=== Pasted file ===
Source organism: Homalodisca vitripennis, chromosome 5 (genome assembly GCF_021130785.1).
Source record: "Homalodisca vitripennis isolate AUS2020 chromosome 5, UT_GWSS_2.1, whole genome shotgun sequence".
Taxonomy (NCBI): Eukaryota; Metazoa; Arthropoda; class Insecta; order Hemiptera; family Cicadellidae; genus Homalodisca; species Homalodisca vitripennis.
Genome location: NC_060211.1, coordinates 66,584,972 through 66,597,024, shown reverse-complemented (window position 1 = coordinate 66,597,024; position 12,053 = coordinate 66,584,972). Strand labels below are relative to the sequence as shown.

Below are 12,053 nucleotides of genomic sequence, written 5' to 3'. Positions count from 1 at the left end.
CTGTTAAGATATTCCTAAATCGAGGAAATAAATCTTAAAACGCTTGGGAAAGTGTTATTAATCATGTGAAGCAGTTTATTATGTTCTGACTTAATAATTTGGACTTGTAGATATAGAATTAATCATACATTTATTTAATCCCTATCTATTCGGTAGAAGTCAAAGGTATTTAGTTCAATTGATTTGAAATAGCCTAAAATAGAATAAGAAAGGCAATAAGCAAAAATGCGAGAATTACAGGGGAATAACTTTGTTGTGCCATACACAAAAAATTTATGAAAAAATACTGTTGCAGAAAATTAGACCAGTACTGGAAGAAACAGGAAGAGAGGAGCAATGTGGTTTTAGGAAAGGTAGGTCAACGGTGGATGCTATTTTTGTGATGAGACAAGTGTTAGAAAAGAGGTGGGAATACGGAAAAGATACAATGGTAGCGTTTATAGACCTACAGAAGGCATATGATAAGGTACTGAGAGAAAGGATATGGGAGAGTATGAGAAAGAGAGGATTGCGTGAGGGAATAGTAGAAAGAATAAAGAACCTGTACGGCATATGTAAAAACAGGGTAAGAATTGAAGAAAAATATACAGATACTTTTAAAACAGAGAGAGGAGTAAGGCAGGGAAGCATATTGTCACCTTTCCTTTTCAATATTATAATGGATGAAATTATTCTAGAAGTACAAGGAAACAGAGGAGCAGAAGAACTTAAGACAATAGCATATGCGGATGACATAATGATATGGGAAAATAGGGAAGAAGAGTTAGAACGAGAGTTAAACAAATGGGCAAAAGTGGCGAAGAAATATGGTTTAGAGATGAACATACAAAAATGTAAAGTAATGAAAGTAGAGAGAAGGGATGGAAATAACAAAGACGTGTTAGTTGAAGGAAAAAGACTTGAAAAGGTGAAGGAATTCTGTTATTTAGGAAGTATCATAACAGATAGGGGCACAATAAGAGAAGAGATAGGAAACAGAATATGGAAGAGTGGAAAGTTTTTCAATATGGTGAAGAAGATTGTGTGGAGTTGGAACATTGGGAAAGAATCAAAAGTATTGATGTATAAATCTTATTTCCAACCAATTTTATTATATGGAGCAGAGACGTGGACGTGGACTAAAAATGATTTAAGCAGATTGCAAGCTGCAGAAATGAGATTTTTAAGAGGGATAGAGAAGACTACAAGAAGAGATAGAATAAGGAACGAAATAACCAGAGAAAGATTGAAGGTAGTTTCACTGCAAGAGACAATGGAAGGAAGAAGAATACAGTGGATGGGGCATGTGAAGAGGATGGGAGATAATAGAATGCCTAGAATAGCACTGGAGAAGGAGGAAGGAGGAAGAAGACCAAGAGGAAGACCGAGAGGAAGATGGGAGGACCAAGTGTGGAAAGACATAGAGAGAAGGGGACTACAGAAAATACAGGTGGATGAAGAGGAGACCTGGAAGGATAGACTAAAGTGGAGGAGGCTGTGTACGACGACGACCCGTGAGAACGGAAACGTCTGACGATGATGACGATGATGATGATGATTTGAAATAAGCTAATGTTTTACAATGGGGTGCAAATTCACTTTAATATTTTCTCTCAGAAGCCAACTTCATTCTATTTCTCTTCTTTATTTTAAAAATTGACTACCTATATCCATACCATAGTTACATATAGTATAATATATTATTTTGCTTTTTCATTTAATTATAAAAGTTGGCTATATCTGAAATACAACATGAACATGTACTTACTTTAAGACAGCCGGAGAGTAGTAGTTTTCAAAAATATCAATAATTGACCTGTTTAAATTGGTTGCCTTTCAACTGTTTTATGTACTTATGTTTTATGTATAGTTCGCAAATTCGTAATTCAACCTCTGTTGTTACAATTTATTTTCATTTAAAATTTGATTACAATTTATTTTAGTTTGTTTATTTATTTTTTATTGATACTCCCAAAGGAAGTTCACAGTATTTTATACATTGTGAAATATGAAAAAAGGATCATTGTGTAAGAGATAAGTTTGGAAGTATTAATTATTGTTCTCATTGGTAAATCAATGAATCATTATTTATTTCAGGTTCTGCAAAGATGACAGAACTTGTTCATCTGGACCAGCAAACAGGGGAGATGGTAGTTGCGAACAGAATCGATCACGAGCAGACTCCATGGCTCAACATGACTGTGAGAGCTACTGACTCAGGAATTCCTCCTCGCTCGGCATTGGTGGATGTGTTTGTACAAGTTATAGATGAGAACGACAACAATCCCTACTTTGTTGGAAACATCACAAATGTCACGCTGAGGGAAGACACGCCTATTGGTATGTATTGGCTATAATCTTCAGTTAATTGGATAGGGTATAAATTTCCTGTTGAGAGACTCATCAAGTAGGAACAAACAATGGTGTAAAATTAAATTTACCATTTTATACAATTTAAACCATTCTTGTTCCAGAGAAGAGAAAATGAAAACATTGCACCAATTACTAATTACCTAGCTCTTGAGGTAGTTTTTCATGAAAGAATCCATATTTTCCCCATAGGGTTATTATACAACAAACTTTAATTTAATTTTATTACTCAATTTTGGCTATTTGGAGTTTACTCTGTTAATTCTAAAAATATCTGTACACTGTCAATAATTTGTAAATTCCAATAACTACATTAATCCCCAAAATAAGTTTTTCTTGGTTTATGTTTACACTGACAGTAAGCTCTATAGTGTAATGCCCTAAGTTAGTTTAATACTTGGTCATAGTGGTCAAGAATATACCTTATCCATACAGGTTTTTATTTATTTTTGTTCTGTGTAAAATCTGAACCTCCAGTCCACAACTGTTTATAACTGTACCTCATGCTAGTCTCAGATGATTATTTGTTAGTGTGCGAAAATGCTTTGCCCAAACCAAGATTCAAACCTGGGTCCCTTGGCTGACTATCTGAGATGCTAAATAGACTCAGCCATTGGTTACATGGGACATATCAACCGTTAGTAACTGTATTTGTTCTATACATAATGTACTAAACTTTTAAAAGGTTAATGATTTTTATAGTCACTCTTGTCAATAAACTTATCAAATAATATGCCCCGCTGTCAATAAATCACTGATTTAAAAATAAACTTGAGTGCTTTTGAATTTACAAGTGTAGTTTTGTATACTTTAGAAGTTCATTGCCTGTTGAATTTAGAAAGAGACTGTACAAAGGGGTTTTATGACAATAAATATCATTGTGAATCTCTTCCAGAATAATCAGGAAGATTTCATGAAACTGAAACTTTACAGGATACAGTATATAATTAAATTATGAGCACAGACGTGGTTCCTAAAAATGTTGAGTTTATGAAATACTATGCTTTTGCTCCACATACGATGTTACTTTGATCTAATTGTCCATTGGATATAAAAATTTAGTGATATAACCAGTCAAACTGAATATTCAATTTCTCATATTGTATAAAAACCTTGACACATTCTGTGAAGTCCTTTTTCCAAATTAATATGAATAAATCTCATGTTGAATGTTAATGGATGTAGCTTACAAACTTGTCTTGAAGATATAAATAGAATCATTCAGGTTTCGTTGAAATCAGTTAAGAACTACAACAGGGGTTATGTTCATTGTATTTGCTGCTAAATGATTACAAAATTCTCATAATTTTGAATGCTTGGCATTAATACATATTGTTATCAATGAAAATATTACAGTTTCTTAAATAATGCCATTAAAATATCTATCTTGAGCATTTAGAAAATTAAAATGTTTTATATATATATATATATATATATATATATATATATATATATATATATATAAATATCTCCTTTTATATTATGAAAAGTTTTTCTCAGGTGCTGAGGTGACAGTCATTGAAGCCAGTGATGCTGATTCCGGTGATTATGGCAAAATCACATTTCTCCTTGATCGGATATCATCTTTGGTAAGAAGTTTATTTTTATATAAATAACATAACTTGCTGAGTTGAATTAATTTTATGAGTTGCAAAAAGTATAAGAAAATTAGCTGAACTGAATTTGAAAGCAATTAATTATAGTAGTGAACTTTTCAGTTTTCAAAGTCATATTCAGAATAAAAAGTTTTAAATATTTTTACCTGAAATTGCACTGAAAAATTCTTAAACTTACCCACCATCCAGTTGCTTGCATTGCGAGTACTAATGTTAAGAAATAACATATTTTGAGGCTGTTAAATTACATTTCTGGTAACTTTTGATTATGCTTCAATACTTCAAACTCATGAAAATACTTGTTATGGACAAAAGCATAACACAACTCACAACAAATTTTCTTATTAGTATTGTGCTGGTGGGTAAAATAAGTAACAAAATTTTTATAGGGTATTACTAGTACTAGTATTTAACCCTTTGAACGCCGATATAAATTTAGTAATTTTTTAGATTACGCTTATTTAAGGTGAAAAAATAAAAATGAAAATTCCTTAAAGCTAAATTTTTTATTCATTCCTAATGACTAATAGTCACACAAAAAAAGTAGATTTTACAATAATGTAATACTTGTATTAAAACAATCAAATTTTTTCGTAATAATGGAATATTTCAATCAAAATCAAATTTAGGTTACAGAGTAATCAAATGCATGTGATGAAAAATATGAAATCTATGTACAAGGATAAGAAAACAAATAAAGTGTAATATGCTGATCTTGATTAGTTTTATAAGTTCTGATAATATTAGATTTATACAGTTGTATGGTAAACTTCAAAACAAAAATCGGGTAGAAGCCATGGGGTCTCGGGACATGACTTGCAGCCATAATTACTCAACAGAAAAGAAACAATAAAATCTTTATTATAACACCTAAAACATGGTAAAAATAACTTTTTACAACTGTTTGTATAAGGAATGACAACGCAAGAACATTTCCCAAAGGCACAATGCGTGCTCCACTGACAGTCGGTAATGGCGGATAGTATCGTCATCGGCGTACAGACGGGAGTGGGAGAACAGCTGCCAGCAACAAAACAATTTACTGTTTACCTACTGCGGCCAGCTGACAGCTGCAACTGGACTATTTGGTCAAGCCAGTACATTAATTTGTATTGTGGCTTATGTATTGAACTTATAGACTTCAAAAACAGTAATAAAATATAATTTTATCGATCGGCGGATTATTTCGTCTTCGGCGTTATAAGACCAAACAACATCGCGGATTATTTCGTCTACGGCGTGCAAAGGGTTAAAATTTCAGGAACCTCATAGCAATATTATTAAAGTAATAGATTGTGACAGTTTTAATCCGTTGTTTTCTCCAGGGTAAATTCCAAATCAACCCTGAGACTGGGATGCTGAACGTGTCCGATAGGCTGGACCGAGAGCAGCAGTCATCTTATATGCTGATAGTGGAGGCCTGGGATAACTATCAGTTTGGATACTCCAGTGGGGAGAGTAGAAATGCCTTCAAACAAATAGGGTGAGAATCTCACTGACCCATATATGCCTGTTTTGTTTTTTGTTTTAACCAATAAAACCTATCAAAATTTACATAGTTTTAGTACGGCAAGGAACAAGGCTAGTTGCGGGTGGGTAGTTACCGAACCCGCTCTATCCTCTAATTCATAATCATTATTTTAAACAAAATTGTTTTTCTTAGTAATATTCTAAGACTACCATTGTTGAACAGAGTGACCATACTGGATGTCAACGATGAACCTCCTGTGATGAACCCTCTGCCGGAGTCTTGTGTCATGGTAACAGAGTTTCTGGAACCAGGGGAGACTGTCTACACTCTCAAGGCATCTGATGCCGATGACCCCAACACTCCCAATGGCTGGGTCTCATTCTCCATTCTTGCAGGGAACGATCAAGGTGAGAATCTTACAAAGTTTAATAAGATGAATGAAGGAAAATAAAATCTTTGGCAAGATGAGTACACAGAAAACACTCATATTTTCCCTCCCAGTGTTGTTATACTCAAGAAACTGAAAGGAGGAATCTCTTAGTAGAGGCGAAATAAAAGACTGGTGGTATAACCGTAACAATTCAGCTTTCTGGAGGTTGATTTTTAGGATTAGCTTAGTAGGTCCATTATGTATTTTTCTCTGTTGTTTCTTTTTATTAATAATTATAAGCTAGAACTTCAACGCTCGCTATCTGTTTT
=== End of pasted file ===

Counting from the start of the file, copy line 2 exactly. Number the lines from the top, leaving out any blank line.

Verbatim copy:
Source record: "Homalodisca vitripennis isolate AUS2020 chromosome 5, UT_GWSS_2.1, whole genome shotgun sequence".